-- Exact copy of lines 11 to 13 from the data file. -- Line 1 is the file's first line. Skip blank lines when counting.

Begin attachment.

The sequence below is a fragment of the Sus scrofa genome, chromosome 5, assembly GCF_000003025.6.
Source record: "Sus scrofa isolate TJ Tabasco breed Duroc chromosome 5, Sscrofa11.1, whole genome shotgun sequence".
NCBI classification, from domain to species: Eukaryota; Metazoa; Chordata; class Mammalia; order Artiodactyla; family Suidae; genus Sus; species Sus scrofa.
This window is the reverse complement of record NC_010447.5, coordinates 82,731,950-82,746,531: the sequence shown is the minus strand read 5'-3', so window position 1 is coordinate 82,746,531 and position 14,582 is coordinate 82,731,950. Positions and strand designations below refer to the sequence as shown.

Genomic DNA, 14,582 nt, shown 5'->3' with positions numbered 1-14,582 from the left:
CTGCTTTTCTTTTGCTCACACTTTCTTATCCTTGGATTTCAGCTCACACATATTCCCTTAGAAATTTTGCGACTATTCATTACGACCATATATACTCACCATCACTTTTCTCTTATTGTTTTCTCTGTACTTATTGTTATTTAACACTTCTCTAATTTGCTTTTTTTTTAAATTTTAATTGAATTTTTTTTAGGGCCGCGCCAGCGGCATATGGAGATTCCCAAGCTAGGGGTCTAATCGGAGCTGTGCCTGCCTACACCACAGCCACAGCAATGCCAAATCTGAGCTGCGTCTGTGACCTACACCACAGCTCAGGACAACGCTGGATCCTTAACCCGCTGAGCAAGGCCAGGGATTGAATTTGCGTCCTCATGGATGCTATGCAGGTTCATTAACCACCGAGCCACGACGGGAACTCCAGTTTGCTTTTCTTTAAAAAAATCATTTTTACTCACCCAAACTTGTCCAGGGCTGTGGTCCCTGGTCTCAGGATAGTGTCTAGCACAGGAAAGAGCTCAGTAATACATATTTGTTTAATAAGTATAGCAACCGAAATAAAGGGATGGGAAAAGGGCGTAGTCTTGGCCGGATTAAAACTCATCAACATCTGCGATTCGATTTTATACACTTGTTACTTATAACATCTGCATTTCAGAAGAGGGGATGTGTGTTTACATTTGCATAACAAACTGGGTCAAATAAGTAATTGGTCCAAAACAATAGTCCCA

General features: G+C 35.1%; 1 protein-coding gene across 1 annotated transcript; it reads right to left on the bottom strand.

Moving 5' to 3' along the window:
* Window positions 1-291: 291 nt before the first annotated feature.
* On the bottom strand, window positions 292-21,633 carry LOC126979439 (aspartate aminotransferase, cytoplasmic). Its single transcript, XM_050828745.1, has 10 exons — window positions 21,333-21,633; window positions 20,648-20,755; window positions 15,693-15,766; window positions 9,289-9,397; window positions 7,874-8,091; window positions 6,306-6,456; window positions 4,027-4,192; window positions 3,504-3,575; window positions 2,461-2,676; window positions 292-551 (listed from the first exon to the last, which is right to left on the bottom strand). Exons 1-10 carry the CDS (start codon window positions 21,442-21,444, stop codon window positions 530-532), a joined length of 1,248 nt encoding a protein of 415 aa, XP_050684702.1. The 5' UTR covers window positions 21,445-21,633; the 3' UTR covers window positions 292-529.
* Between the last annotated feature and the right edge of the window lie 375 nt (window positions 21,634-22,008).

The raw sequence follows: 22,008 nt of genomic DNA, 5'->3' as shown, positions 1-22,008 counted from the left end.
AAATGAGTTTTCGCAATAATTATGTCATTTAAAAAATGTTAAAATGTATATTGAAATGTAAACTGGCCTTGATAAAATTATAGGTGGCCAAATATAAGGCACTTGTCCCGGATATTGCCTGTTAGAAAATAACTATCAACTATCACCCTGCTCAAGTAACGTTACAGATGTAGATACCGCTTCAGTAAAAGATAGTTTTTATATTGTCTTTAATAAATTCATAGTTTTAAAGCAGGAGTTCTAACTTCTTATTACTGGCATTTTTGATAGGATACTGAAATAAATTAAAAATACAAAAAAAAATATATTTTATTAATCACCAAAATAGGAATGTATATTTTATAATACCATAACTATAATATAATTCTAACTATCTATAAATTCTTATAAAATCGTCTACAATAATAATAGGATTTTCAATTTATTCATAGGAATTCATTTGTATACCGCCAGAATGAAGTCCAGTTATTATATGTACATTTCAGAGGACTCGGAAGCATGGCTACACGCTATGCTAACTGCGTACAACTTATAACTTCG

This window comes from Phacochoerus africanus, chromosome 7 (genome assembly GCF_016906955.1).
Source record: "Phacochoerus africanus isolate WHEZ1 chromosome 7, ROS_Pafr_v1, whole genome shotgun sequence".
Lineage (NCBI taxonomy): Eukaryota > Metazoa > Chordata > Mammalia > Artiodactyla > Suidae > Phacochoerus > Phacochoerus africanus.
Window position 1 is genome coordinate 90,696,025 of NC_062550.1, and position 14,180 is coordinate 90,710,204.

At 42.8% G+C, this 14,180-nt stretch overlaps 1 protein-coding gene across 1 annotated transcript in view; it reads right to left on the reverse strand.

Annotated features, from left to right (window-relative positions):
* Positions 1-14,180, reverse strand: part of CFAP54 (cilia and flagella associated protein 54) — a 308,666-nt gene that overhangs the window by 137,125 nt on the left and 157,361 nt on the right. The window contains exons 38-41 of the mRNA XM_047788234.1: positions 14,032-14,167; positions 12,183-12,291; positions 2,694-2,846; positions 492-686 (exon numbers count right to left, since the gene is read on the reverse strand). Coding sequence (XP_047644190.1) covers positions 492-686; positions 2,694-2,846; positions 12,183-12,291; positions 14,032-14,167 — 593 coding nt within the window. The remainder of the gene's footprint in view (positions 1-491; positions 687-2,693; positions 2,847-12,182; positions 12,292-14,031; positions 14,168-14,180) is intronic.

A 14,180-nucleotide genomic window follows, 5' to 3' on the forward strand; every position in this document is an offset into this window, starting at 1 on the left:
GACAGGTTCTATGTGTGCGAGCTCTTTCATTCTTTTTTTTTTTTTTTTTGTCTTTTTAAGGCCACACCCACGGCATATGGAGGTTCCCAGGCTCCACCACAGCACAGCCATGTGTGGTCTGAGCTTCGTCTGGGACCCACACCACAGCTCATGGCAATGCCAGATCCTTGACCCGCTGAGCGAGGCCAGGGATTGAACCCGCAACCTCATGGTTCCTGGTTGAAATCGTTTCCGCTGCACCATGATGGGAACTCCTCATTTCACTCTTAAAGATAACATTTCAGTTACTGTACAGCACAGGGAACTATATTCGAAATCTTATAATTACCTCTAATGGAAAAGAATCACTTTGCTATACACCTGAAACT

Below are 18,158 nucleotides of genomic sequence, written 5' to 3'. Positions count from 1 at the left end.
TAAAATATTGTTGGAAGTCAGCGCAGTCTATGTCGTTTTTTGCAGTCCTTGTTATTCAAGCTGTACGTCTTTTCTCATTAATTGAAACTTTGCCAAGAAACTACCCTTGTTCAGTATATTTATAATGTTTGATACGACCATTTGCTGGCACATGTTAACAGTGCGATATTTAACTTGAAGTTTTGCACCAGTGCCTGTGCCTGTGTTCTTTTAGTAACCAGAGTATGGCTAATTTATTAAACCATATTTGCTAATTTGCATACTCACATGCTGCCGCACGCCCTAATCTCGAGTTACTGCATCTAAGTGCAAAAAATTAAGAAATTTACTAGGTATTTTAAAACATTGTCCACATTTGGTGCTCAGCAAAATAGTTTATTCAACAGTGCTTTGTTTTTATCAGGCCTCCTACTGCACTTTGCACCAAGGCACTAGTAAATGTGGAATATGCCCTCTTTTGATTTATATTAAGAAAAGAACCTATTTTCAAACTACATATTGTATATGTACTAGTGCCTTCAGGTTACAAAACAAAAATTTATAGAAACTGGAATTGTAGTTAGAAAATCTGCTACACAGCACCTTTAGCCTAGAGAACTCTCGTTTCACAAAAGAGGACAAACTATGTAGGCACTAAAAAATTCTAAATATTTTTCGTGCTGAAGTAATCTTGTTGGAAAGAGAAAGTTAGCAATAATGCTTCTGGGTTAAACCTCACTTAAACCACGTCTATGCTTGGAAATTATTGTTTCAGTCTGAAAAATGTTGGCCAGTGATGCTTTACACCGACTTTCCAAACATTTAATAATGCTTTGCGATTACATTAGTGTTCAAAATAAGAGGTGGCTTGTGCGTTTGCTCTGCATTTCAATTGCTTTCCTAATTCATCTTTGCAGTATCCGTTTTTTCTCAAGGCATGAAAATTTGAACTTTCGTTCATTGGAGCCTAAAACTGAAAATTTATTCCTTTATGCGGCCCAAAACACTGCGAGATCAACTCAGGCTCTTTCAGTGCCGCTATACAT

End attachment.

* Between the last annotated feature and the right edge of the window lie 375 nt (window positions 21,634-22,008).

The raw sequence follows: 22,008 nt of genomic DNA, 5'->3' as shown, positions 1-22,008 counted from the left end.
AAATGAGTTTTCGCAATAATTATGTCATTTAAAAAATGTTAAAATGTATATTGAAATGTAAACTGGCCTTGATAAAATTATAGGTGGCCAAATATAAGGCACTTGTCCCGGATATTGCCTGTTAGAAAATAACTATCAACTATCACCCTGCTCAAGTAACGTTACAGATGTAGATACCGCTTCAGTAAAAGATAGTTTTTATATTGTCTTTAATAAATTCATAGTTTTAAAGCAGGAGTTCTAACTTCTTATTACTGGCATTTTTGATAGGATACTGAAATAAATTAAAAATACAAAAAAAAATATATTTTATTAATCACCAAAATAGGAATGTATATTTTATAATACCATAACTATAATATAATTCTAACTATCTATAAATTCTTATAAAATCGTCTACAATAATAATAGGATTTTCAATTTATTCATAGGAATTCATTTGTATACCGCCAGAATGAAGTCCAGTTATTATATGTACATTTCAGAGGACTCGGAAGCATGGCTACACGCTATGCTAACTGCGTACAACTTATAACTTCG